South Slough National Estuarine Reserve, Coos County, Oregon
Aug 22, 2015
We are heading to the coast. …. and starting a new journal – Volume 45. Oh my gosh! That makes me older than dirt!
I always wonder just what all these blank pages will get filled with. For now I’ll start with our ‘Yellowstone Breakfast’: three hard-boiled eggs, three Jimmy Dean turkey sausages, four slices of ancient grain toast from the Lighthouse bakery (of course with peanut butter on all four and jam on two of them), and one banana to share. I’ve already taken a couple of bites out of one of my pieces of toast. Dale is getting gas so I have a moment for notes. (If you don’t know what my ‘Yellowstone breakfast’ is go to my June 2015 post 'Pavlov's Dogs.')
This bodes well! We haven’t even gotten out of town when a young grey fox streaks across the road in front of us, his feet barely touching ground. I can count on one hand the grey foxes we’ve seen in Oregon. We know they are here, but very nocturnal.
Spent the afternoon ‘bugging’ at South Slough National Estuarine Reserve – hiked in to the beaver pond again. I’m falling in love with the trails at the reserve. They give us easy access to habitat usually too dense to struggle through, and we hardly ever meet anyone.
A couple of weeks ago we heard the trail into an old beaver pond at South Slough Reserve is open. We looked forward to finally seeing this tucked-away pond. This summer we’ve been photographing insects at the reserve. Eventually I’ll write a blog post about that project, but I’ll wait until that project is nearer to completion. Meanwhile we return to the reserve every few days to search out new habitats and see what insects we can find. This particular day we are hoping for dragonflies at the pond.
Early afternoon we head down the meandering trail along the edge of a coarse grassy meadow with peeks of Hinch Creek and cool stretches through a mixed canopy of alder, cascara, and evergreens. We’re hiking in to the beaver pond for a second time. The trail opens suddenly onto the beaver pond. The first time we approached the pond too quickly and spooked a great egret and then a great blue heron. Today we are careful. Dark shadows are on the far side of the pond and warm summer sunshine highlights the green marsh grasses, sedges and cattails. Bright yellow monkey flowers capture little dots of sunshine. Many years ago beaver dammed this small thumb of a valley that juts off from Hinch Creek’s valley. We haven’t seen any sign of current beaver activity, just their overgrown dam and their pond.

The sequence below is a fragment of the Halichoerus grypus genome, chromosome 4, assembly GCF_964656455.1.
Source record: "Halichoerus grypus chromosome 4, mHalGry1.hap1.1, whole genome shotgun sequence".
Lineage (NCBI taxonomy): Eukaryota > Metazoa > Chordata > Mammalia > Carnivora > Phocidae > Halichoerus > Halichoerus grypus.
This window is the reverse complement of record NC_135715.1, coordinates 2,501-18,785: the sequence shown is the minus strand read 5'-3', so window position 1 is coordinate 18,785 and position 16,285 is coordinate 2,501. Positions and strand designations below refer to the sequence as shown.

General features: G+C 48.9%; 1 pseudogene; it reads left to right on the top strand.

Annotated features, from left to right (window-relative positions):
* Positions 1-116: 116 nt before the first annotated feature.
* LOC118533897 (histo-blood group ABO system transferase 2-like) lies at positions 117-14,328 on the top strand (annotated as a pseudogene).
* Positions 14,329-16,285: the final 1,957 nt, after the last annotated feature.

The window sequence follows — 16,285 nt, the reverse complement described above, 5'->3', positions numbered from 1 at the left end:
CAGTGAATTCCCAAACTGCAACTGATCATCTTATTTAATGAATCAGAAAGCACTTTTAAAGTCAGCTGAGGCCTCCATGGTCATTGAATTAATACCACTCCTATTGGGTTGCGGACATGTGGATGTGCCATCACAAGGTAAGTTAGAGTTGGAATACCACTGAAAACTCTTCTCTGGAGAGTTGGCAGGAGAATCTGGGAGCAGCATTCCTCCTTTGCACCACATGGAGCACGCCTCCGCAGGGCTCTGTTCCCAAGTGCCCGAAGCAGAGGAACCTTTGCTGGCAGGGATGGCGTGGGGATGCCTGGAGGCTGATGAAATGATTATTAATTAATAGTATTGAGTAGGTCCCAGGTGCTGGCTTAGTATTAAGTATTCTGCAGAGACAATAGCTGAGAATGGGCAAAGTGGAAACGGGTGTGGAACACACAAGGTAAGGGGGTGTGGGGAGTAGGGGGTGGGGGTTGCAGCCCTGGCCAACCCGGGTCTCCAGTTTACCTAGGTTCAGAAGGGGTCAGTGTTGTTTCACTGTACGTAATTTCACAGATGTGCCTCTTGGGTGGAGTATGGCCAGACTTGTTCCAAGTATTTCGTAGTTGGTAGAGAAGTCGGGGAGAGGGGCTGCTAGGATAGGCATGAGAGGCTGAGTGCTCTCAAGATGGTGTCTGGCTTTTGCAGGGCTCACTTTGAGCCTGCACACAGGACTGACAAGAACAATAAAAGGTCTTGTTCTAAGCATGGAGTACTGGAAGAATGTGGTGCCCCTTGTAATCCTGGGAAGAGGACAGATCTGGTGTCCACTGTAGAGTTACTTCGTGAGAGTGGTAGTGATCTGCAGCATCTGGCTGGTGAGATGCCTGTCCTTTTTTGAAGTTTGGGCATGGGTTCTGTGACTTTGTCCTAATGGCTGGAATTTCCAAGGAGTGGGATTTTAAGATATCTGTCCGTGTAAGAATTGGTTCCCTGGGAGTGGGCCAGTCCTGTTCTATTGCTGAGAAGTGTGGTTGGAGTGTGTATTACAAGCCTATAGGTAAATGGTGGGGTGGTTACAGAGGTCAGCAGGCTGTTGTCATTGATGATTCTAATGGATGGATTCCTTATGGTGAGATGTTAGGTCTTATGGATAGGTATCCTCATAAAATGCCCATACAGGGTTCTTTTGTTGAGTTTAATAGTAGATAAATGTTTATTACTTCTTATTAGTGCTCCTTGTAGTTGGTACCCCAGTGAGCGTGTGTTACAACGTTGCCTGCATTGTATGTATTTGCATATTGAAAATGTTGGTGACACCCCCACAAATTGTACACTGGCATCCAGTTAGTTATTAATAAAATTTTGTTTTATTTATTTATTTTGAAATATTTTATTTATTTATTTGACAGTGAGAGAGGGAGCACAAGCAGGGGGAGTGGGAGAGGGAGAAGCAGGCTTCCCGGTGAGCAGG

No egrets or herons today, but several mallards and one goose rest on a downed log. A kingfisher rattles off in the distance. We catch a glimpse of him as he flies along the far edge. A small flock of cedar waxwings darts over the water. Usually I think of cedar waxwings eating berries, but these are hawking for insects. They perch on a weathered Sitka spruce snag near us, then zoom out after a bug, and back again. Sometimes two or three crowd onto the little snag; sometimes even four.
Our hike in to the pond has been quite productive: two new dragonflies, a sexton beetle, an unusual wasp, a better photo of a wood nymph (butterfly). We’ll be back.
August 25, 2015
We’ve returned to the beaver pond. The day seems almost the same – bright summer sunshine, still shirt-sleeve weather, but just a little cooler and windier. The breeze is kicking up a choppy riffle and bending the long marsh grasses – not good weather to find insects hovering over the water. Hardly a waxwing was to be seen. Darn. I was looking forward to seeing more of them.
Insect hunting in general has been a little slow, but I did find a new damselfly and we finally take time to try for a good mosquito shot. That means I offer my arm to the cause, i.e. I hold still while a mosquito lands and sucks a drop of my blood. I’m not sure why I’m the one offering my blood and not Dale.
Late afternoon we head back to our car. Shadows were reaching out into the meadow along the trail, but most of the meadow is still golden in the late summer sun. Suddenly we are invaded by a little flock of waxwings. This time they are hawking over the meadow. Down into the long grass one disappears and then another. A third perches on a swaying weed jutting high above the grass and several more are higher in the air. The whole flock works the area around us and then flies on down the valley. Before long they are back again, flying right over my head, just a few feet away, and some landing on a Sitka spruce just a few feet from me. Still no sign of them eating berries, even though the nearby bushes were full of ripe salal, huckleberries and blackberries. Insects seem to be on the menu at this time of year.